Google's Inbox is like an experimental Gmail, offering a more active (or laborious) way of tackling your inbox bloat, delaying and reminding you to respond at a later time. Its latest trick involves harnessing deep neural networks to offer a trio of (short!) auto-responses to your emails -- no typing necessary. Does it do the trick? Can a robot truly express what I need it to, or at least a close enough approximation that I'm satisfied with? I tried it this week to find out.
Some caveats: over half of my work and private email comes in Japanese. And while Google is working on rolling out other language support, it doesn't quite know what to do with kanji just yet. Also, a lot of my digital interactions are done outside of email these days. If it's not Facebook, it's WhatsApp or Line.
That said, Inbox's new feature saved me typing out plenty of responses -- and the suggestions were often completely on point. Autoreply works best when the response can be simple: "Yes, I did that thing you asked", "No I'm not available Tuesday night." Yep, "Sounds good" and "Yesterday" may not be the most scintillating of email correspondence, but it gets the point across. And with some luck the responses often hit the appropriate level of enthusiasm too.
I'm used to these kinds of automated responses -- they're similar to what the Apple Watch throws up in the ways of automated text responses. They also remind me SwiftKey, albeit in the most on-the-rails way possible. While Swiftkey doesn't read into the context of your email thread (yet?), it does know how you compose your messages. When I tell my friends I'm not going out tonight, mid-response, the custom keyboard (bless it) knows I'm going to ask their plans for the weekend.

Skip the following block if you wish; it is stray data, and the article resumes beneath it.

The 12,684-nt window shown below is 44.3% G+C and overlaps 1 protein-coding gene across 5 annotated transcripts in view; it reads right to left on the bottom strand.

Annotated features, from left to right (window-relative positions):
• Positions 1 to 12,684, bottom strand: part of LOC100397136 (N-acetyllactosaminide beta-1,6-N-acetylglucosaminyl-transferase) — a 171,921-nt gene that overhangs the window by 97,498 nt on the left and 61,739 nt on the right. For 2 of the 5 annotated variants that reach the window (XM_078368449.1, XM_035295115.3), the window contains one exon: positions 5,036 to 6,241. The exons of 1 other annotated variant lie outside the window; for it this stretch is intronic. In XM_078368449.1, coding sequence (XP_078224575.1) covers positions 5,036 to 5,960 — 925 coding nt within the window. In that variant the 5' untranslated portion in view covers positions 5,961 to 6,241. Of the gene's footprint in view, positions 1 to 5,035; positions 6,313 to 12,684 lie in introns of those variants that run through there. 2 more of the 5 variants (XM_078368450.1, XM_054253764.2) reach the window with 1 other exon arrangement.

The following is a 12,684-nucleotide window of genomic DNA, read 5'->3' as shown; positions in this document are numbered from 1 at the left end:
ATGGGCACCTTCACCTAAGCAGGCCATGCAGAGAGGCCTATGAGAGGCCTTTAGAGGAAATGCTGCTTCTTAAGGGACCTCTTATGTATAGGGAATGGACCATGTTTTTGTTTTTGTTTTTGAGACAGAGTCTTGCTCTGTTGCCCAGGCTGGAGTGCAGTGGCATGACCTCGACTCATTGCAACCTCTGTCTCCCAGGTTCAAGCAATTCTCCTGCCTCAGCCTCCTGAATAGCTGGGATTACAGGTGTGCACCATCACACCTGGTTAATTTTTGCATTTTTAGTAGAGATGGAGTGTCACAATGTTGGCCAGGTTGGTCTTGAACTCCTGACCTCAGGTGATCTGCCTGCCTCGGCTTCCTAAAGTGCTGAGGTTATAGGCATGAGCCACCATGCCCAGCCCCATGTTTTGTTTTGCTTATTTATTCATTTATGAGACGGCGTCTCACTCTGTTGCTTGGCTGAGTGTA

The biggest problem I have is how terse the replies can often be. As one colleague responded after I explained my brief response: "Google is rude." Maybe it's my intrinsic Britishness, but nearly all my emails start with a "hi", "hey", "Morning". Without them, I feel like an aggressive tool. Google already knows that there's some things that the we humans prefer to write ourselves:
"Our early prototype was its propensity to respond with "I love you" to seemingly anything. As adorable as this sounds, it wasn't really what we were hoping for."
It turns out that most of us aren't huge fans of letting an automated response system tell our friends colleagues, or Amazon that we love them. (I joke: in my experience, the Autoreply feature is far more likely for shorter email chains. lengthier emails -- with embedded images and links -- rarely offered an automated response.) And that's probably my major takeaway. When I'm offered Autoreplies in the Inbox app, there's a roughly 50 percent chance they hit the mark. If that happens when I'm riding the subway or walking somewhere, the function is truly convenient. Perfect? No. But better than attempting to type one-handed on my iPhone 6S? Oh yes.